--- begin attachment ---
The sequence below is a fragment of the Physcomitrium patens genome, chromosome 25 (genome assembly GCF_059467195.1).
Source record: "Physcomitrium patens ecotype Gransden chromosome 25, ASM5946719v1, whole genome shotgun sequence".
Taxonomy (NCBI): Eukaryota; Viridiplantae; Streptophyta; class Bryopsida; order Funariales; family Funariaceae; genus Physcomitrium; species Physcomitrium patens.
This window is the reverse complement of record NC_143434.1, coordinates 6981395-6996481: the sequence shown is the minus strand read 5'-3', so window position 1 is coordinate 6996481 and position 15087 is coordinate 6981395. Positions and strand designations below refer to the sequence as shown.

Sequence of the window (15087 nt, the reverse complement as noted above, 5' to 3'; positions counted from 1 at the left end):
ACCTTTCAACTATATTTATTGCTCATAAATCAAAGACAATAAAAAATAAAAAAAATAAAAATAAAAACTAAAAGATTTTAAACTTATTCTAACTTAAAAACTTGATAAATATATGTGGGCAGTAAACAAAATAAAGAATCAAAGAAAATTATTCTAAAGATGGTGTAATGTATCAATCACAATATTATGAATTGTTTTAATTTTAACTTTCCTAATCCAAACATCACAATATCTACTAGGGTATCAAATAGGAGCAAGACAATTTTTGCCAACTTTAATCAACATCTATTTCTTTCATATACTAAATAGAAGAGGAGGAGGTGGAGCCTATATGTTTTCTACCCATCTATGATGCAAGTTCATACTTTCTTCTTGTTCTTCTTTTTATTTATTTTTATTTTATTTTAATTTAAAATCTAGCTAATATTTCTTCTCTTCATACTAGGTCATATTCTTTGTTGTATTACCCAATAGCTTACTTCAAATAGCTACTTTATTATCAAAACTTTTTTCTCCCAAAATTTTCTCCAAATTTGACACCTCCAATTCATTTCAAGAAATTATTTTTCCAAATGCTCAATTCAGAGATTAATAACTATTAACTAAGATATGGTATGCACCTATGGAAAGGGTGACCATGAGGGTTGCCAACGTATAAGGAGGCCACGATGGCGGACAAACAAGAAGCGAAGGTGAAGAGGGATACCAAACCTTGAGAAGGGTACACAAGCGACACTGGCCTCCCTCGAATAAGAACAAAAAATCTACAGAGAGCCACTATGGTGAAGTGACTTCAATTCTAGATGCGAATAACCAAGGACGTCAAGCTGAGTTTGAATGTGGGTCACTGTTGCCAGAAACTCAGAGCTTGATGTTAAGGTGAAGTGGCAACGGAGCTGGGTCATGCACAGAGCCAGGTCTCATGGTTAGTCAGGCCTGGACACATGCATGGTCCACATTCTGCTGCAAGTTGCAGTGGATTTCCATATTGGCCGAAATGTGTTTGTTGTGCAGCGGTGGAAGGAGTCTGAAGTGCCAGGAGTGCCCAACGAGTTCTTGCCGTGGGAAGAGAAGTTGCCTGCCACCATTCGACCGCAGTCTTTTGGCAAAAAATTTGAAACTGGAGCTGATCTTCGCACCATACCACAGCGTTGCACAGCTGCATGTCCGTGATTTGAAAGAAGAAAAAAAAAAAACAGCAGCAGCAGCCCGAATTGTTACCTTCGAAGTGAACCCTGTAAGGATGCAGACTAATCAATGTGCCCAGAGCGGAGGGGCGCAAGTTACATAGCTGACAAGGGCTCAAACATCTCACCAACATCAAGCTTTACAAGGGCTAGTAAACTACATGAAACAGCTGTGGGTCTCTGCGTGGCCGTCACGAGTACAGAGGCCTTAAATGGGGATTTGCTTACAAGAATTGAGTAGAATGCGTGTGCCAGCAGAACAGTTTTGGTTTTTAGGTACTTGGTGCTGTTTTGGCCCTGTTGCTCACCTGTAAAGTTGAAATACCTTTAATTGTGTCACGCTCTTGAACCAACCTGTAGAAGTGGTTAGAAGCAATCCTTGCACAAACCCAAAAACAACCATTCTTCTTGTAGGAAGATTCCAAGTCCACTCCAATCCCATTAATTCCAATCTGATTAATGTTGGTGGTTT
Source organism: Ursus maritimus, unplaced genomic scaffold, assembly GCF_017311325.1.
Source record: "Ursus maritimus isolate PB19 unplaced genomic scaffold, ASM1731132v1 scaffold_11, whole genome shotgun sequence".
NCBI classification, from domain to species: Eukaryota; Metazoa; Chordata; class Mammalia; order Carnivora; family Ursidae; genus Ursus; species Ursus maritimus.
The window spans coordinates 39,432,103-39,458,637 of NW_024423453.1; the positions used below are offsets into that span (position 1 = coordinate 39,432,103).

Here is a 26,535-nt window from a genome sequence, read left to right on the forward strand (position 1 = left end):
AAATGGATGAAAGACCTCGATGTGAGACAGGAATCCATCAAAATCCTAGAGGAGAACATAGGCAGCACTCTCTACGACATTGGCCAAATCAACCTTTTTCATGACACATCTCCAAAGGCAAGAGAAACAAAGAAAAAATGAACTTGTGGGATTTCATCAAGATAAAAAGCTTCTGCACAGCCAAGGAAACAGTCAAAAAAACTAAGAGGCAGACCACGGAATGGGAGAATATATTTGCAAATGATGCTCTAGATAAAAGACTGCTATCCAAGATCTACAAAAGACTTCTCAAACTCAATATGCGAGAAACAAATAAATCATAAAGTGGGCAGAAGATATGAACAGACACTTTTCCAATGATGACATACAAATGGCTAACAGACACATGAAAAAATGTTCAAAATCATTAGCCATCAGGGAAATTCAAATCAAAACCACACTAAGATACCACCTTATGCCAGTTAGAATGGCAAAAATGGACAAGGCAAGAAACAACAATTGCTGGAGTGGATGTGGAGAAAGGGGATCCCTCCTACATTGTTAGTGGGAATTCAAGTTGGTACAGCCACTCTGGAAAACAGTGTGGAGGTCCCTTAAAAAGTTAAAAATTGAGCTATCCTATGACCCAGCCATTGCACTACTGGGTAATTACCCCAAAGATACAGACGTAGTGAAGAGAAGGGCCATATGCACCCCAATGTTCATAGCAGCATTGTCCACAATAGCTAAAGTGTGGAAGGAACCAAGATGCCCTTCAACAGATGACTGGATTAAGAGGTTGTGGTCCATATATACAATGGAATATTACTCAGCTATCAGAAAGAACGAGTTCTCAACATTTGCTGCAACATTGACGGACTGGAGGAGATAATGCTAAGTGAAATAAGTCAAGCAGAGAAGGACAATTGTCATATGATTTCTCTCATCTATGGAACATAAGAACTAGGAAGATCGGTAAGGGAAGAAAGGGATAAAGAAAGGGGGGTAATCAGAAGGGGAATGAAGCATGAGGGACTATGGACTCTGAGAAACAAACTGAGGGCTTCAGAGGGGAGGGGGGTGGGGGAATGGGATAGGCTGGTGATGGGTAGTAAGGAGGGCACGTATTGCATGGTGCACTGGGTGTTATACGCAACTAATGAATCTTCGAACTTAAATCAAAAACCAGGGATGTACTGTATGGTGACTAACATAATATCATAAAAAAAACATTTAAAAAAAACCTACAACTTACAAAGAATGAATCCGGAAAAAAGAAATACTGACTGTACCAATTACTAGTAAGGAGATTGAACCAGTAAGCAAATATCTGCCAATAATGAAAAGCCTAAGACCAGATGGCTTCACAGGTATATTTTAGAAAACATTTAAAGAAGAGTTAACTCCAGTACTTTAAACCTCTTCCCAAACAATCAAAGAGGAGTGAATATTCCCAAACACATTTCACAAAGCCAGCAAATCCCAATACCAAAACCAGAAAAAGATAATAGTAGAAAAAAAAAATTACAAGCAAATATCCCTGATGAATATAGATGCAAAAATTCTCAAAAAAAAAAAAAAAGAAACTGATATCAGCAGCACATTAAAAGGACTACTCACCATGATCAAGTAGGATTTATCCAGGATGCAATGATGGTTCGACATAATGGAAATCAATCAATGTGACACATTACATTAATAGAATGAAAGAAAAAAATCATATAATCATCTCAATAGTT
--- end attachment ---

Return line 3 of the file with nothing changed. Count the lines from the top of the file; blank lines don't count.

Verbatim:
Taxonomy (NCBI): Eukaryota; Viridiplantae; Streptophyta; class Bryopsida; order Funariales; family Funariaceae; genus Physcomitrium; species Physcomitrium patens.